Ed Royce

Ed Royce
Chairman of the House Foreign Affairs Committee
Assumed office
January 3, 2013
Preceded by Ileana Ros-Lehtinen
Member of the U.S. House of Representatives
from California's 39th district
40th district (2003–2013)
39th district (1993–2003)
Assumed office
January 3, 1993
Preceded by William Dannemeyer
Member of the California State Senate
from the 32nd district
In office
Preceded by John Schmitz
Succeeded by Rob Hurtt
Personal details
Born Edward Randall Royce
(1951-10-12) October 12, 1951
Los Angeles, California, U.S.
Political party Republican
Spouse(s) Marie Therese Porter
Alma mater California State University, Fullerton
Religion Roman Catholicism

Edward Randall "Ed" Royce (born October 12, 1951) is an American politician who currently serves as a member of the United States House of Representatives for California's 39th congressional district, and previously the 40th, serving in Congress since 1993. A member of the Republican Party, Royce became the Chairman of the United States House Committee on Foreign Affairs in 2013. The district encompasses parts of Orange County, Los Angeles County, and San Bernardino County, including the cities of Fullerton, Yorba Linda, Brea, Placentia, La Habra, Buena Park, Anaheim, Diamond Bar, Walnut, Rowland Heights, Hacienda Heights, La Habra Heights and Chino Hills.

Early life, education, and pre-congressional career

Born in Los Angeles, California, and graduating from Katella High School in Anaheim, Royce went on to earn his B.A. in Accounting and Finance in 1977 from the California State University, Fullerton. He was a business owner and corporate tax manager for a Portland cement company before becoming a California State Senator in 1983, serving in that post until his election to the U.S. House of Representatives. Royce is married to the former Marie Therese Porter, a businesswoman and former Professor at California State Polytechnic University, Pomona.

U.S. House of Representatives


After redistricting following the 1990 United States Census, incumbent Republican U.S. Representative William Dannemeyer decided to retire and run for the 1992 U.S. Senate election. Royce won the Republican primary for what was then California's 39th congressional district and defeated Democrat Molly McClanahan in the general election with 57% of the vote.[1] He won re-election to the 39th district four more times with at least 63% of the vote. After redistricting after the 2000 United States Census, his district was renumbered the 40th, and won re-election five more times, with at least 63% of the vote.[2]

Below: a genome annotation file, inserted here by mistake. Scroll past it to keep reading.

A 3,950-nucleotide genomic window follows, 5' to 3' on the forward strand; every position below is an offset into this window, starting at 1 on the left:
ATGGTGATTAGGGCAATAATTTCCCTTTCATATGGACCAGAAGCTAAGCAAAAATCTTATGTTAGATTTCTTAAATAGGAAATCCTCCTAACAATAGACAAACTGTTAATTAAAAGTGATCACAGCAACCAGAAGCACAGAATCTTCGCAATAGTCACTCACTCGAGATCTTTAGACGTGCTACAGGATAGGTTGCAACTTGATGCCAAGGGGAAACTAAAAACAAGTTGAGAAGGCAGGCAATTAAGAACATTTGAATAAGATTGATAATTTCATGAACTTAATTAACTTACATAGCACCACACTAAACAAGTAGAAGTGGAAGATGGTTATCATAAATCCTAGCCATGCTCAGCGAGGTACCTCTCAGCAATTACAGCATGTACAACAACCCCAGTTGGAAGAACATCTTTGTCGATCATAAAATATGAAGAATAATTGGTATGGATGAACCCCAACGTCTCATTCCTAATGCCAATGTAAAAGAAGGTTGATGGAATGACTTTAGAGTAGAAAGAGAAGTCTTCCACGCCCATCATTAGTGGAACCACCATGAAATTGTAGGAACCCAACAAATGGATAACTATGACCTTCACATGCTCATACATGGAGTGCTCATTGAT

After redistricting, Royce's home in Fullerton was drawn into the 39th district. That district had previously been the 42nd District, represented by fellow Republican Gary Miller. Geographically, the new 39th was more Miller's district than Royce's; Miller retained 53 percent of his former territory. However, Royce was favored to win the expected primary contest with Miller—the real contest in this heavily Republican district. Miller opted to run in the nearby 31st district, effectively handing the seat to Royce.

As expected, Royce defeated Jay Chen in the general election.[3]


GovTrack rates Royce as a "moderate Republican,"[4] based an analysis of the bills he has sponsored. 58 percent of his campaign contributions come from individuals and 34 percent are from PACs. Of the PAC contributions, 96 percent were from business groups, none from labor, and 4 percent from single-issue groups.[5] The Sunlight Foundation gave Royce's web site a 24 percent rating for transparency,[6] with 40 percent being considered a passing score. Royce's website highlights support from conservative[7] and business organizations such as the National Taxpayers Union, Citizens Against Government Waste, and 60 Plus. Royce has also received praise from the American Share Holders Association, Citizens for a Sound Economy, and the Small Business Survival Committee.[8] On the Issues defines Royce as a hard-core conservative and his American Conservative Union lifetime score is 98 percent.